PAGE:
The ensuing firefight with guns blazing from all sides had panicked the animals that were ankle chained to either the trees or to the giant logs piled in the yard. One such male elephant when trying to free himself from his chains pulled on the cuffs and the chain with such force that he brought the logs on top of his hind leg. The steel cuff and chain, piecing both bone and flesh.

“It was a terrible sight. To see this magnificent beast lying there in agony with one massive leg trembling with pain was not easy.” Young Khan was to recall.

“So with the help of an aging mahout, an iron monger and an alcoholic Vet-we cut away the steel chain and cuff, washed his wound as best as could be done with vodka, some tincture iodine and a mixture of herbs. We improvised on the bandage by using a vodka soaked piece of tarpaulin from one of the tents to dress the wound. I fed him a couple of bars of “Mars Chocolate” to keep him occupied during the treatment. His newly developed taste for the chocolate evidenced a dramatic increase in my friendship with him to say nothing of my Police Canteen bill.”

The Vet, an Irishman who had worked all night finally went and sat down exhausted on a nearby log lit a Lucky Strike and then pouring some whisky from a hip flask in to his coffee said to me: 'If he survives the next three days without the infection spreading …he stands a chance.”

“Miraculously the animal recovered from his wound in a few days. I observed him while he playfully filled his trunk with water from the nearby trough and sprayed me with it. My immediate reaction to this mischief was to reprimand him in Punjabi: “Baaz a oye!” (Behave yourself!) A reaction he seemed to enjoy and would stretch out with his trunk towards me until I rewarded him with some more Mars Bars.”

In the absence of a surrogate parent and keeper, young Khan faced the dilemma of finding a home for his now broken in lord of the jungle. In a last ditch effort he approached his immediate senior a Mr. Cree for his help. It seems that Mr. Cree- though not completely convinced what he could possibly do with an elephant in the police force- asked for the elephant to be brought to the police parade ground for inspection.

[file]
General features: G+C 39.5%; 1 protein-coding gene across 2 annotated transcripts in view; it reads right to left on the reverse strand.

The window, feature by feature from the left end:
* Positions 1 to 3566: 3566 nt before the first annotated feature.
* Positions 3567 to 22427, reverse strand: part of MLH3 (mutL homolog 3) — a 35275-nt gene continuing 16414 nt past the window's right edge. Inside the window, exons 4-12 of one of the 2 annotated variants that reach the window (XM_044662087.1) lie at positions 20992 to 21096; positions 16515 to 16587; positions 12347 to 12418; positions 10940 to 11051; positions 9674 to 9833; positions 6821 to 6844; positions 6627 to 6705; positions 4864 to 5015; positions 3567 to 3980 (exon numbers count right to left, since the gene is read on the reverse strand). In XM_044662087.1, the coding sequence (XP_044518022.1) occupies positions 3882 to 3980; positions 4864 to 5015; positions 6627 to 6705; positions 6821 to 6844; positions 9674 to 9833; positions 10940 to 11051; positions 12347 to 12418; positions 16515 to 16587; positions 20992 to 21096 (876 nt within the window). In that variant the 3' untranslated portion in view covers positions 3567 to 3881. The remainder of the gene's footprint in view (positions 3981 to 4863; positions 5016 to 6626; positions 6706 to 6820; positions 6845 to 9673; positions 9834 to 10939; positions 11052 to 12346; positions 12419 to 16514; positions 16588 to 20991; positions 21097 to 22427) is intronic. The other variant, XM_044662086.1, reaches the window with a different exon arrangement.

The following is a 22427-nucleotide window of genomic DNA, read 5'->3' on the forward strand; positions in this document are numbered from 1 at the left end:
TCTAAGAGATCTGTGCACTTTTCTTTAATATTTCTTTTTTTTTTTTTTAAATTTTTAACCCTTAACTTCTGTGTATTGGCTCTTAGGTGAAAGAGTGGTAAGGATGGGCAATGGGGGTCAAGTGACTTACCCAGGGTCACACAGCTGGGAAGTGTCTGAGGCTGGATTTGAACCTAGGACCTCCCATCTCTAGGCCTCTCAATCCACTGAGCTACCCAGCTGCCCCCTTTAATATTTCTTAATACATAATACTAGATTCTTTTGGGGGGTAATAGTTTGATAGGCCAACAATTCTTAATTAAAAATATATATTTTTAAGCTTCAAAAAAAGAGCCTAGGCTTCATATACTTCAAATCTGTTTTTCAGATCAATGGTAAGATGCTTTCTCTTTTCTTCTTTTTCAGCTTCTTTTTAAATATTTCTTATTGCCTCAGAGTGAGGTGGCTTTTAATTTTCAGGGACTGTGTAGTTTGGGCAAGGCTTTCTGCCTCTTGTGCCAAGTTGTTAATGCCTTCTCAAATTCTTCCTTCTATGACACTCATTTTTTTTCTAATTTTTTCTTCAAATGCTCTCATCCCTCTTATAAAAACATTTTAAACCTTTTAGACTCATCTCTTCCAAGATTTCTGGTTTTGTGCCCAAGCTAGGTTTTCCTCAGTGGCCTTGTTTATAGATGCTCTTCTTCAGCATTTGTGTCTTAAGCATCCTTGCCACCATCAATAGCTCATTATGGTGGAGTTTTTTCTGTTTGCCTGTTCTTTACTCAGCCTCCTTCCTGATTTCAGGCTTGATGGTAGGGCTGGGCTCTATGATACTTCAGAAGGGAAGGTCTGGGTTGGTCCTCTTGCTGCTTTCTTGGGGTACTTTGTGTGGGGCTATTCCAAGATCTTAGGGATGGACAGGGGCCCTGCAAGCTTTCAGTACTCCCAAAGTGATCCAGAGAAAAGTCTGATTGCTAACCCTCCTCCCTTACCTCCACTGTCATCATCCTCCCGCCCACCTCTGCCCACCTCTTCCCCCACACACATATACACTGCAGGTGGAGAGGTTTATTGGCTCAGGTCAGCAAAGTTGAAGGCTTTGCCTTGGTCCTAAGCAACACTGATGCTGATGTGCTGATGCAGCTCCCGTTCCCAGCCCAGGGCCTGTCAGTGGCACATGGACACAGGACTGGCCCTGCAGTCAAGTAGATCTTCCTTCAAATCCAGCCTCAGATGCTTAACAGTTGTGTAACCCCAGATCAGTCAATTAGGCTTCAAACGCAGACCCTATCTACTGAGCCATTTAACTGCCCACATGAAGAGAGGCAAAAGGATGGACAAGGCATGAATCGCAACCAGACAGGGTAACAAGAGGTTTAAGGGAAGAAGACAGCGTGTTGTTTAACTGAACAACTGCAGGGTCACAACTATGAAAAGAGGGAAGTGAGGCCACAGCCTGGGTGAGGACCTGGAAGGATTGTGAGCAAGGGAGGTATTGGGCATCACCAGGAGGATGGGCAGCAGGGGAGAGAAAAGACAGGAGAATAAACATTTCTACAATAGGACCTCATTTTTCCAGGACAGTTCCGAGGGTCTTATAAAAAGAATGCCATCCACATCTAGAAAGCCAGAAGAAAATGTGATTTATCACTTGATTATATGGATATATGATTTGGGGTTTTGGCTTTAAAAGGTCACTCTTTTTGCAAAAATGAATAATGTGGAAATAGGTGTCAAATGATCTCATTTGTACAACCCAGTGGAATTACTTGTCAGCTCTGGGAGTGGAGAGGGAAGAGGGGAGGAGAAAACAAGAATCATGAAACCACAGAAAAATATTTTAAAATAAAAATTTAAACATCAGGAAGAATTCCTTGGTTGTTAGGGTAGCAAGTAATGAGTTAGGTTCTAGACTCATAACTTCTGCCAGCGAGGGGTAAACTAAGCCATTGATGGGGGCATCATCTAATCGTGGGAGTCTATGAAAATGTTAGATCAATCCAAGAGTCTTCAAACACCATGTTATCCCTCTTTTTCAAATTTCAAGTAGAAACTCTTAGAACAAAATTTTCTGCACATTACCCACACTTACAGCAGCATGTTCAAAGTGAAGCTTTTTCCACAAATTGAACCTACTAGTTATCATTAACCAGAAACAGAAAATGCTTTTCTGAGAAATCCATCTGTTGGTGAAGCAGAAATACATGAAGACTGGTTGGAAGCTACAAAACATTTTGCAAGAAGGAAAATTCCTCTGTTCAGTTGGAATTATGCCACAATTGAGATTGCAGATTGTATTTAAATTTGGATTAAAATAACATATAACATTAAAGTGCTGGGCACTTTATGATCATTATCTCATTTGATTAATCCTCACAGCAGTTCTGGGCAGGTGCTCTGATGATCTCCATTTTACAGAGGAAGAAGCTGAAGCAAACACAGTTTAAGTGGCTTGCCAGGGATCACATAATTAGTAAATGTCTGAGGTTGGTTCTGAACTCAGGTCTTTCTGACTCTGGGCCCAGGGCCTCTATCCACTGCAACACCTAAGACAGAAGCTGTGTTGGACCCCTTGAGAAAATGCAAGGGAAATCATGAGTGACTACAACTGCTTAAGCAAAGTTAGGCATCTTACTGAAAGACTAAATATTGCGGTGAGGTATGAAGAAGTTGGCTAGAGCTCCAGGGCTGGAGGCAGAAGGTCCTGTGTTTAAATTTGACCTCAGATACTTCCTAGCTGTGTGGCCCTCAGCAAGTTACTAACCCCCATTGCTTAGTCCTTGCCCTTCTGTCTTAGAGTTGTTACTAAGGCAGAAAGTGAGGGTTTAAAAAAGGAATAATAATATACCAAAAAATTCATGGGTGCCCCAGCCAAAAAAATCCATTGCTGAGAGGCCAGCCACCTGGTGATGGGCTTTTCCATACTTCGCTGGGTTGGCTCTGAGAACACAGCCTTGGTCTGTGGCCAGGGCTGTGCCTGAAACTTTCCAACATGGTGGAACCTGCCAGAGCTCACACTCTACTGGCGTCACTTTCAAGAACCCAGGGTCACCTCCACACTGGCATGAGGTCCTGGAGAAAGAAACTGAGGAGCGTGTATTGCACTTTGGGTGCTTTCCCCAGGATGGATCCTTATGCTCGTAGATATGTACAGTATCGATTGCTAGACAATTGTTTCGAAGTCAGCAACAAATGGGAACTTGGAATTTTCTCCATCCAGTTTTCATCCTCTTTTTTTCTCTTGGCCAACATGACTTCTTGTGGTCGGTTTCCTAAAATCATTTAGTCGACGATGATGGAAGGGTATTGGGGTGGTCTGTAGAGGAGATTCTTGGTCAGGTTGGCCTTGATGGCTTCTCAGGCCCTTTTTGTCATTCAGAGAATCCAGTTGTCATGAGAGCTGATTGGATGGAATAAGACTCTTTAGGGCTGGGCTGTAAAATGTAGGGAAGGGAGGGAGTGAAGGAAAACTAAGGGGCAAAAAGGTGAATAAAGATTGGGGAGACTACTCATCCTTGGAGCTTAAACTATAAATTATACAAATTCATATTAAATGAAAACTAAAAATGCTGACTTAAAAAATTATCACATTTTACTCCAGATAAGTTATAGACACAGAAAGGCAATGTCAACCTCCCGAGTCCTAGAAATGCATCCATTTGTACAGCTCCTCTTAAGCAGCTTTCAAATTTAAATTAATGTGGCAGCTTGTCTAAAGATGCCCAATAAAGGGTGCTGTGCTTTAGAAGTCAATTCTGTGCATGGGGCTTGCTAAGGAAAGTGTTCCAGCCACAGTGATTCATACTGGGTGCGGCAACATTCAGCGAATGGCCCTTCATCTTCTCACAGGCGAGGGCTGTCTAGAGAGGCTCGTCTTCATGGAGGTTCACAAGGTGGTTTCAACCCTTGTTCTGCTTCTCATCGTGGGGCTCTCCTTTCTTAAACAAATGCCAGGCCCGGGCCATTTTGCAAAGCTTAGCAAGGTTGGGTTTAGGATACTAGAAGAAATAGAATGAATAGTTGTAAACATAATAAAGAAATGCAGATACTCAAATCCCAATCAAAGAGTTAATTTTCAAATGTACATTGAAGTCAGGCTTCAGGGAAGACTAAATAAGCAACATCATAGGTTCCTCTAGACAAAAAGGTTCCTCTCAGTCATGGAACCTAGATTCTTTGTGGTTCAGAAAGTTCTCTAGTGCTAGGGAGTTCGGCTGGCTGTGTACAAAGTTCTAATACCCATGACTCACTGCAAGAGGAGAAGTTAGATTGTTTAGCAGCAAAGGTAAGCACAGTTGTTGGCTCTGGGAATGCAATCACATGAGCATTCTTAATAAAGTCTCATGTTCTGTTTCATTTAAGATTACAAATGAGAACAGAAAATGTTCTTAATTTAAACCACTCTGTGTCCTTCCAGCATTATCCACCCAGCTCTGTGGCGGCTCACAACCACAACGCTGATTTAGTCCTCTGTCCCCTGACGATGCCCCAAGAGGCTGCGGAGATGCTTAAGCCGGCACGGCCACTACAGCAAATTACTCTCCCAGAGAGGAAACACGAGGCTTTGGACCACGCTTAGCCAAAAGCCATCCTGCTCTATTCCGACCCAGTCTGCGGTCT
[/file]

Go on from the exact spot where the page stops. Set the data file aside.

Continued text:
The animal was duly brushed and cleaned and brought to the parade ground where he patiently waited with his mahout flicking the flies with his enormous ears until the inspection of the of the recruits was over. Then on a signal from Mr. Khan the mahout maneuvered the massive beast right in front of Mr., Cree and other senior officials of the Police- with one leg pulled back he knelt in front of them and then raising himself on all fours curled up his trunk and delivered the coup de grace by raising himself on his hind legs with a triumphant honk to the delight and applause of all the officers and their wives present.

The Burma Police suddenly had a mascot.
Until then he was just another elephant with no name. But on that day for want of a better name and to comply with regulatory ration card requirements he was quickly given the name “ Lal Bahadur” by his doting guardian Mr. R A Khan. Undoubtedly, bearing in mind the red and white scar on his hind leg that set him apart from any other pachyderm.

To be continued…